740.00119 PW/8–245

Memorandum by the Director of the Office of Strategic Services ( Donovan ) to the Secretary of State

The following information, a sequel to a memorandum dated 13 July concerning a new Japanese attempt to approach Allied authorities through OSS representatives in Switzerland, has been received from Mr. Allen Dulles in Wiesbaden. The information was supplied by the source of the reference memorandum, Per Jacobsson, a Swedish national and economic adviser to the Bank for International Settlements in Basel. Jacobsson had asked to see Mr. Dulles and was brought to Wiesbaden for that purpose on 15 July, returning immediately to Basel.

Jacobsson reports that between 10 and 13 July he had a series of conferences with Yoshimura, a Japanese official attached to the Bank for International Settlements, and Kojiro Kitamura, a director of the Bank, representative of the Yokohama Specie Bank, and former financial attaché in Berlin. Yoshimura and Kitamura claim to be acting in consultation with the Japanese Minister to Switzerland, Shunichi Kase, and Brigadier General Kiyotomi Okamoto, former Japanese military attaché in Bern, who now is believed to be chief of Japanese Intelligence in Europe. Yoshimura and Kitamura claim further that Kase and Okamoto have direct and secret means of communicating with the Japanese Chief of Staff.17 Yoshimura also claims that the peace group which he represents includes General [Page 490] Yoshijiro TJmezu, Army Chief of Staff; Admiral Mitsumasa Yonai, Minister of Navy; and Shigenori Togo, Foreign Minister.

Yoshimura and Kitamura appeared to Jacobsson no longer to question the principle of unconditional surrender, though at one point they asked whether unconditional military and naval surrender might not be sufficient. On his own initiative, Jacobsson replied that such a proposal would not be acceptable to the Allies but would be considered merely a quibble. Both Japanese officials raised the question of maintaining Japanese territorial integrity, but they apparently did not mean to include Manchukuo, Korea or Formosa.

Throughout discussions with Jacobsson, the Japanese officials stressed only two points: (a) the preservation of the Emperor, and (b) the possibility of returning to the constitution promulgated in 1889. Kitamura prepared and presented to Jacobsson a memorandum asking him to sound out Mr. Dulles’ opinion on the two points.

(Mr. Dulles feels that these two Japanese are insisting on the retention of the Emperor because they feel that he alone can take effective action with respect to surrender and that some hope of survival must be held out to him in order to gain his support for unconditional surrender.)

Later Yoshimura and Kitamura prepared a second memorandum in which they asked how, if Tokyo were ready to proceed, conversations could be arranged with Allied representatives and what form of authorization would be required.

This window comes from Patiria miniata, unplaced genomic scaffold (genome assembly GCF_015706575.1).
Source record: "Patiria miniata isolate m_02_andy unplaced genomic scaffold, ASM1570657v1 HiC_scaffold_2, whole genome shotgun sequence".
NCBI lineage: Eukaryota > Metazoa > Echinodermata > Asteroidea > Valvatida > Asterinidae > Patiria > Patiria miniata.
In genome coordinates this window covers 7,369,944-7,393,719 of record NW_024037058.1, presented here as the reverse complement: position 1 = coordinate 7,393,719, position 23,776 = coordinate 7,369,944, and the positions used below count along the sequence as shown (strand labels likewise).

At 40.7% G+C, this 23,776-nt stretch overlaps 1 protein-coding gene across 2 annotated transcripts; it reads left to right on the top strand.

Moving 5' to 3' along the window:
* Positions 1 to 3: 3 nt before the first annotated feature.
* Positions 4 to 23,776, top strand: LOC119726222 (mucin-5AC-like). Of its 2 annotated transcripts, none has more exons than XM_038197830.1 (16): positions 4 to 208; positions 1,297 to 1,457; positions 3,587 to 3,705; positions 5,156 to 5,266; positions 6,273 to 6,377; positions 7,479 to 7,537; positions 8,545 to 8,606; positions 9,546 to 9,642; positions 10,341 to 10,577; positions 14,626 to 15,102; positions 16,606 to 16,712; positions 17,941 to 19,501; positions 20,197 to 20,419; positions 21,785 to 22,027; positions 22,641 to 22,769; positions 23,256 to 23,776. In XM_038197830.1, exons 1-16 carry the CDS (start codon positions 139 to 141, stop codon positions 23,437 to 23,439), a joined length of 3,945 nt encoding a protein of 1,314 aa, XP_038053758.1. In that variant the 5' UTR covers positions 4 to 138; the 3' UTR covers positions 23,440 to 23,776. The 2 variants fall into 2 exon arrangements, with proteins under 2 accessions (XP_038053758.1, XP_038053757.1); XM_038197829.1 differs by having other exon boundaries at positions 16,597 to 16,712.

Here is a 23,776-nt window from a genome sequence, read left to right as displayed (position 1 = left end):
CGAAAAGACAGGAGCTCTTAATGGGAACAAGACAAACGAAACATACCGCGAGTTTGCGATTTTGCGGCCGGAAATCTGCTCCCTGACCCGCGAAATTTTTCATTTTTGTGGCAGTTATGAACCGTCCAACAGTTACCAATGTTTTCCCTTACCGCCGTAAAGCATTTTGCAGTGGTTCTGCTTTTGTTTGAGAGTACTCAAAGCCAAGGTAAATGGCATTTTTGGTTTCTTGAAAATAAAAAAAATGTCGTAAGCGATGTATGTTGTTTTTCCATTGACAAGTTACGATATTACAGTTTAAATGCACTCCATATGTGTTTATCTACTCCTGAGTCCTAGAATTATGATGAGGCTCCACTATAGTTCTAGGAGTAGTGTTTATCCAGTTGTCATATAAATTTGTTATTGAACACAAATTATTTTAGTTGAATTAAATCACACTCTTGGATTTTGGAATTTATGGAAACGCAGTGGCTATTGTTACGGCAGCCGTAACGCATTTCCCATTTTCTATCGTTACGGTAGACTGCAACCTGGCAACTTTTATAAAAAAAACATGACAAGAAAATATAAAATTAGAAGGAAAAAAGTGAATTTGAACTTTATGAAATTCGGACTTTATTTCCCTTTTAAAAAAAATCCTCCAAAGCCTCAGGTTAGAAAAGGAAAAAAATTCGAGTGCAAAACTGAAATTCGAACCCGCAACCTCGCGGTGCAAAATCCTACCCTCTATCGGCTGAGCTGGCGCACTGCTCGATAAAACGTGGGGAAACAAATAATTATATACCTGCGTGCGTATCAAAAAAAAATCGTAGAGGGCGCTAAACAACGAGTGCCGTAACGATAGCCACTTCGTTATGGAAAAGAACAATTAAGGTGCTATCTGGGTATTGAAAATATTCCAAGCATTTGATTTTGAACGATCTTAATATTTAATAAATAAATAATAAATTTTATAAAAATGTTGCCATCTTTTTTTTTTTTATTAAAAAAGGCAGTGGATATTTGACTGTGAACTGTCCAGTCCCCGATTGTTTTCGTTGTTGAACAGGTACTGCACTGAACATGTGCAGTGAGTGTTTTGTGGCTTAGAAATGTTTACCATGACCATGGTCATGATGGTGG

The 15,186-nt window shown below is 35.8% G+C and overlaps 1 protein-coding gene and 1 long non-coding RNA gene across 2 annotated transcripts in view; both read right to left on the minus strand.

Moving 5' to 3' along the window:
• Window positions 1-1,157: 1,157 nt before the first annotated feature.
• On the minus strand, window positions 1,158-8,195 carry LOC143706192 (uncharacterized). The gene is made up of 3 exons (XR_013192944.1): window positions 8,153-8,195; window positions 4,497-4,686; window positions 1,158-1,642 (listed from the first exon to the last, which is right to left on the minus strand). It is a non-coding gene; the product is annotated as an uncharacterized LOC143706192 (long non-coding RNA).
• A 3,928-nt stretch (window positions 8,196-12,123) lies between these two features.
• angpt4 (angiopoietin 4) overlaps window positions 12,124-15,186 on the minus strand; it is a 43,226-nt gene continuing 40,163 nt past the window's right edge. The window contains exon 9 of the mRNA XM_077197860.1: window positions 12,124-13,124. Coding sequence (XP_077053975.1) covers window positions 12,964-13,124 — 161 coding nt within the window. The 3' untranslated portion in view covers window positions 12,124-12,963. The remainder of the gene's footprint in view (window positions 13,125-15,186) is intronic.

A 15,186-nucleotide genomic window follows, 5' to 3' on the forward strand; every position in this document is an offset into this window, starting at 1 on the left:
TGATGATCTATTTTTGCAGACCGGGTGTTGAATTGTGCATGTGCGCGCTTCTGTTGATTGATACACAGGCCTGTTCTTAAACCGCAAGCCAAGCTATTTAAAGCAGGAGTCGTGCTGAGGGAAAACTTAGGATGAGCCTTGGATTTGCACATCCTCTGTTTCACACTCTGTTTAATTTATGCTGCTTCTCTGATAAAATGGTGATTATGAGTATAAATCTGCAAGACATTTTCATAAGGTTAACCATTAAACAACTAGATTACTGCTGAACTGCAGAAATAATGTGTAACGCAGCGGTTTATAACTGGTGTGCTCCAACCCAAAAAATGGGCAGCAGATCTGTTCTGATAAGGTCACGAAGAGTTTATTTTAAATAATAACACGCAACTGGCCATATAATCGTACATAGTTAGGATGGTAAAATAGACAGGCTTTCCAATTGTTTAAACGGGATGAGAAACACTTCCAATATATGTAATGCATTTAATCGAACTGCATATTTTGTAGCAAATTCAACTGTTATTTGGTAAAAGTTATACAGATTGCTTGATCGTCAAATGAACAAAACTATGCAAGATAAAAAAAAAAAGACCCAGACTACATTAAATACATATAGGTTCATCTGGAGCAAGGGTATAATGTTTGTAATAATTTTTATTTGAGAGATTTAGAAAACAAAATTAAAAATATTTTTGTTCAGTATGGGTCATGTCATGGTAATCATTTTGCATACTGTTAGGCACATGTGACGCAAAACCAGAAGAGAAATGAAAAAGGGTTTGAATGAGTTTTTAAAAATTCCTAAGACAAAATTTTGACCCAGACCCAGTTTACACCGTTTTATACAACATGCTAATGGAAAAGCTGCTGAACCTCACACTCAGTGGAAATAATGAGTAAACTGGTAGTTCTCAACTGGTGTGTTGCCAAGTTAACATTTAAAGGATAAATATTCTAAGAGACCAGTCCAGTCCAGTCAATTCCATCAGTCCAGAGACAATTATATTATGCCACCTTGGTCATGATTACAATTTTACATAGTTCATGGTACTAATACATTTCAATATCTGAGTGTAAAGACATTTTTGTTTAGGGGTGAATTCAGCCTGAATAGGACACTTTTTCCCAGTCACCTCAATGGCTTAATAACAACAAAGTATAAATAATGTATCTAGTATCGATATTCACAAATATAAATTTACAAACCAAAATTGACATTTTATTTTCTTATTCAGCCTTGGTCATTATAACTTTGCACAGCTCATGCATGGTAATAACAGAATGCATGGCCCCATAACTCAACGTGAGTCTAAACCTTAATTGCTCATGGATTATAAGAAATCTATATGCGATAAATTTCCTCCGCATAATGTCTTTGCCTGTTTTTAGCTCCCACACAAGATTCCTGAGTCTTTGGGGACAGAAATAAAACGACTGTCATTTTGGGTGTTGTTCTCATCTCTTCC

Jacobsson is personally convinced that these approaches are serious and that the Japanese group in Switzerland is in constant cable contact with Tokyo. This conviction appears to be based on impressions only, since his two Japanese contacts never stated precisely that they had received instructions from any authorized agency in Tokyo.

(Mr. Dulles, in carefully guarded statements, pointed out to Jacobsson that:

Mr. Grew’s statement of 10 July17a covered the situation. As yet these approaches which Jacobsson described, in the absence of conclusive evidence that they emanated from a fully-empowered official, fall squarely into the category of “peace feelers” described by Mr. Grew.
If competent Japanese authorities accepted unconditional surrender, appropriate Allied authorities would determine how such a surrender should be effected.
He (Mr. Dulles) had no comments to make with regard to dynastic and constitutional questions.
Prompt unconditional surrender appears to be the only way to save anything out of the wreckage.

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(Mr. Dulles agrees with Jacobsson that the Japanese have taken to heart the consequences which Germany has suffered, including extensive physical destruction and the collapse of all German authority, because it prolonged a futile struggle many months after its hopelessness was wholly apparent. Jacobsson feels therefore that a tendency is growing in certain Japanese circles to try to terminate the war at any cost, provided that non-militaristic Japanese governmental institutions can be preserved in the Japanese home islands.

(Mr. Dulles expects within a few days to obtain some evidence as to whether these approaches by Yoshimura and Kitamura have any serious backing or represent merely an effort by the Japanese group in Switzerland to start something on their own initiative.)

William J. Donovan
  1. Gen. Yoshijiro Umezu.
  2. Department of State Bulletin, July 15, 1945, p. 84.